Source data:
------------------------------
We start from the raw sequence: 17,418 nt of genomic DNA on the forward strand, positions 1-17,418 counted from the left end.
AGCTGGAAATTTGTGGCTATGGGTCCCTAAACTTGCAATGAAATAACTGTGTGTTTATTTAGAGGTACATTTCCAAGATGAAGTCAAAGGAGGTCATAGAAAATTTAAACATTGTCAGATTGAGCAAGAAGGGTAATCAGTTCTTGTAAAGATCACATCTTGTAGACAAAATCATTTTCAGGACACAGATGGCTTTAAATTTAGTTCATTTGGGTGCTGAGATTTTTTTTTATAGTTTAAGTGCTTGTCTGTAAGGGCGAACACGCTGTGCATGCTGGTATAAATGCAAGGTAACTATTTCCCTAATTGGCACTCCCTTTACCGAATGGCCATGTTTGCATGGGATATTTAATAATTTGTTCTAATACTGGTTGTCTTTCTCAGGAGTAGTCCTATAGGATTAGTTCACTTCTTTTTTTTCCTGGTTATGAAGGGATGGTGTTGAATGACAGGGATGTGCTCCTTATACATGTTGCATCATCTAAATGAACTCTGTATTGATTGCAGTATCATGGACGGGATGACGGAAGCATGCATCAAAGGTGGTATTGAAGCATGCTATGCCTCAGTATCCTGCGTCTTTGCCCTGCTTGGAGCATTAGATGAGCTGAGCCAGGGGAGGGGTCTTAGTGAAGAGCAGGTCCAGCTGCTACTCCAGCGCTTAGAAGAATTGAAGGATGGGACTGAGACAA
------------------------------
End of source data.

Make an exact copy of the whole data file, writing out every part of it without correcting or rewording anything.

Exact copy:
We start from the raw sequence: 17,418 nt of genomic DNA on the forward strand, positions 1-17,418 counted from the left end.
AGCTGGAAATTTGTGGCTATGGGTCCCTAAACTTGCAATGAAATAACTGTGTGTTTATTTAGAGGTACATTTCCAAGATGAAGTCAAAGGAGGTCATAGAAAATTTAAACATTGTCAGATTGAGCAAGAAGGGTAATCAGTTCTTGTAAAGATCACATCTTGTAGACAAAATCATTTTCAGGACACAGATGGCTTTAAATTTAGTTCATTTGGGTGCTGAGATTTTTTTTTATAGTTTAAGTGCTTGTCTGTAAGGGCGAACACGCTGTGCATGCTGGTATAAATGCAAGGTAACTATTTCCCTAATTGGCACTCCCTTTACCGAATGGCCATGTTTGCATGGGATATTTAATAATTTGTTCTAATACTGGTTGTCTTTCTCAGGAGTAGTCCTATAGGATTAGTTCACTTCTTTTTTTTCCTGGTTATGAAGGGATGGTGTTGAATGACAGGGATGTGCTCCTTATACATGTTGCATCATCTAAATGAACTCTGTATTGATTGCAGTATCATGGACGGGATGACGGAAGCATGCATCAAAGGTGGTATTGAAGCATGCTATGCCTCAGTATCCTGCGTCTTTGCCCTGCTTGGAGCATTAGATGAGCTGAGCCAGGGGAGGGGTCTTAGTGAAGAGCAGGTCCAGCTGCTACTCCAGCGCTTAGAAGAATTGAAGGATGGGACTGAGACAA